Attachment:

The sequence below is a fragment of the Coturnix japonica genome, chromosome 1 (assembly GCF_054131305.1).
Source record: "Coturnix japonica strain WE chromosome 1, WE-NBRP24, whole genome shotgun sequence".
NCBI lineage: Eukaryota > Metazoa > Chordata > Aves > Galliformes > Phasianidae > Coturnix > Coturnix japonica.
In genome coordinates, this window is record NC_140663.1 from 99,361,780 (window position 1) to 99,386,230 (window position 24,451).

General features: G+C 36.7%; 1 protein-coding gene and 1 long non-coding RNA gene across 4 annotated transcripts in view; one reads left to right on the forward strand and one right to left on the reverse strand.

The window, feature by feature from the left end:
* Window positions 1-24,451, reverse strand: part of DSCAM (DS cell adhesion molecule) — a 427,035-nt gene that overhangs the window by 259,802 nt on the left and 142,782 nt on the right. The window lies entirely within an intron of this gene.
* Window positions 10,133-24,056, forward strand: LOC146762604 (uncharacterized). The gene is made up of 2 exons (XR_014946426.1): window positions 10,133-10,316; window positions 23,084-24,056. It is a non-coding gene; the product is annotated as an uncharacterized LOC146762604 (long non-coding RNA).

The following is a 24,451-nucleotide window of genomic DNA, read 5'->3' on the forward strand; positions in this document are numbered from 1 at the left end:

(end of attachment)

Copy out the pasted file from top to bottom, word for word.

The sequence below is a fragment of the Coturnix japonica genome, chromosome 1 (assembly GCF_054131305.1).
Source record: "Coturnix japonica strain WE chromosome 1, WE-NBRP24, whole genome shotgun sequence".
NCBI lineage: Eukaryota > Metazoa > Chordata > Aves > Galliformes > Phasianidae > Coturnix > Coturnix japonica.
In genome coordinates, this window is record NC_140663.1 from 99,361,780 (window position 1) to 99,386,230 (window position 24,451).

General features: G+C 36.7%; 1 protein-coding gene and 1 long non-coding RNA gene across 4 annotated transcripts in view; one reads left to right on the forward strand and one right to left on the reverse strand.

The window, feature by feature from the left end:
* Window positions 1-24,451, reverse strand: part of DSCAM (DS cell adhesion molecule) — a 427,035-nt gene that overhangs the window by 259,802 nt on the left and 142,782 nt on the right. The window lies entirely within an intron of this gene.
* Window positions 10,133-24,056, forward strand: LOC146762604 (uncharacterized). The gene is made up of 2 exons (XR_014946426.1): window positions 10,133-10,316; window positions 23,084-24,056. It is a non-coding gene; the product is annotated as an uncharacterized LOC146762604 (long non-coding RNA).

The following is a 24,451-nucleotide window of genomic DNA, read 5'->3' on the forward strand; positions in this document are numbered from 1 at the left end: